August 2018
Any good paint job starts with disassembly. A color change usually means door jambs and engine compartment need to be painted as well. With the Tiger, this will also include the trunk and insides of the doors. This much new paint means TOTAL disassembly. The car has never been apart to this degree.
The previous refurbishment was done on my college student budget, this time I'm not as limited. The car will be a resto-mod, with original looks and some modern updated for safety and performance. All the original bits will be saved.
The engine compartment, it should be body color. You can see I cheated last time and painted it black. This time it will be done properly to match the car
Trunk floor has some rust where the battery sat, but fortunately I have a spare floor that will be used to fix this one.
Stripping paint is not hard, but it does take time. Four hours this morning yielded a bare front fender and door. I'll be working my way around the car. Since I did this also in the 1980s, there is only one layer of paint on the car, so stripping it is easier this time around.
Okay, it is harder where plastic filler is involved, and stripping this rear quarter took as long as the door and front fender. This quarter panel had been replaced long before I got the car, probably in the 1970s. The damaged panel was cut away, and the new one was pop-riveted on top of the old one. I couldn't afford to do it over in the 1980s, so the repair was left as it was. This time, however, both quarter panels will be replaced properly.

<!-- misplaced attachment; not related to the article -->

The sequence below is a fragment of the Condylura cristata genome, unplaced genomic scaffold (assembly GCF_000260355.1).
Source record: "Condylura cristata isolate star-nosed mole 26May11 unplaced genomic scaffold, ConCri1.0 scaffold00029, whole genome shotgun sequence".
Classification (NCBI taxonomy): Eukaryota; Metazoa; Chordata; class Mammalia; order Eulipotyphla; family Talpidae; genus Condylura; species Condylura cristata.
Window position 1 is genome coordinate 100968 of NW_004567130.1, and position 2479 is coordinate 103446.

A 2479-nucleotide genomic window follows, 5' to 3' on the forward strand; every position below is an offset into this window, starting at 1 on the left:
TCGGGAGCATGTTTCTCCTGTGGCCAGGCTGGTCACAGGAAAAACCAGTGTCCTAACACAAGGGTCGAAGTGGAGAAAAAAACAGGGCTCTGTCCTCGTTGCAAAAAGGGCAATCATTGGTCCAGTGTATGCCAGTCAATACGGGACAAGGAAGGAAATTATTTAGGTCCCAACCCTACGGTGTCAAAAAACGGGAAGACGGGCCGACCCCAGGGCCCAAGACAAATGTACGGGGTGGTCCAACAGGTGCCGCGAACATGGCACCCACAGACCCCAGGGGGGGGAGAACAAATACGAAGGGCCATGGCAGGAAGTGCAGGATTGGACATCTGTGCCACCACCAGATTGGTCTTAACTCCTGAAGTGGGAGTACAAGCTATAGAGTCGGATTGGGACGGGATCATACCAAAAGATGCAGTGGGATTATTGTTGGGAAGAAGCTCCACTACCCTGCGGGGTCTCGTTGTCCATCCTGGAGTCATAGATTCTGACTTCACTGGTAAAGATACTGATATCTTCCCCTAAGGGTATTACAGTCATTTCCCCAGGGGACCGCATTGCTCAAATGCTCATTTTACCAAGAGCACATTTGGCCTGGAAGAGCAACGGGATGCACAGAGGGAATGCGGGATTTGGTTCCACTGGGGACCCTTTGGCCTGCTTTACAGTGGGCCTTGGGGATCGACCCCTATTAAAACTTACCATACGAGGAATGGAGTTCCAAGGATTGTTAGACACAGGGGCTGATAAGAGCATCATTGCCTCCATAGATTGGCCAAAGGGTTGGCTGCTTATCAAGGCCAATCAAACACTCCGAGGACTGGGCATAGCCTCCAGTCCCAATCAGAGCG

August 12th, got a little more paint removed. This goes quickly where there is JUST paint, but the any plastic filler goes slowly.
Here you can see where the door jamb and forward part of the rear quarter have been replaced previously. The door jamb was wrinkled up from a side impact. The previous repair was shockingly bad, and I had this partial quarter panel replaced by a restoration shop in the 1980s.

This right side door is not original to the car. It doesn't have the right interior clips for the GT trim that should be in this car, and has a small amount of rust where the door skin is attached to the frame. I'll be replacing it with a better one from my stash of Sunbeam parts.

My friend Mike came by today and stripped the hood and assisted on the other bits. This is boring work and I encouraged Mike to do something better, but I really appreciate the help!
August 18th, Mike came back and helped again, after which we worked on his daughter's Miata. We made significant progress on both projects.
August 19th, the light at the end of the tunnel. Mike and I did the cowl, area around the hood, and front pan. This is the bulk of the stripping. The passnger door and trunk will be replaced, so the only sizeable bits left are the inside of the driver's door, and the engine compartment.
Septermber 1st, The lower finishing strip for the grill area is normally attached by clipping it over rivets that have a unique head. The rivets need holes in the front apron that are inside the grill opening. The grill opening it too short vertically to allow a drill to get in there to drill the holes...
I was fortunate to find this right angle attachment on Amazon. It came with a short drill bit, and the job was done in 5 minutes. Sometimes there's just no substitute for the right tool.
Mike helped me remove the 'parts car' from the basement. This 1/2 Sunbeam Alpine has been stored there for 18 years, awaiting use for this restoration!
September 8th, final details. Mike once again helped me strip the hardtop.
Here is the hardtop in bare metal, a few seconds with a dual-action sander will have this looking like a freshly minted part.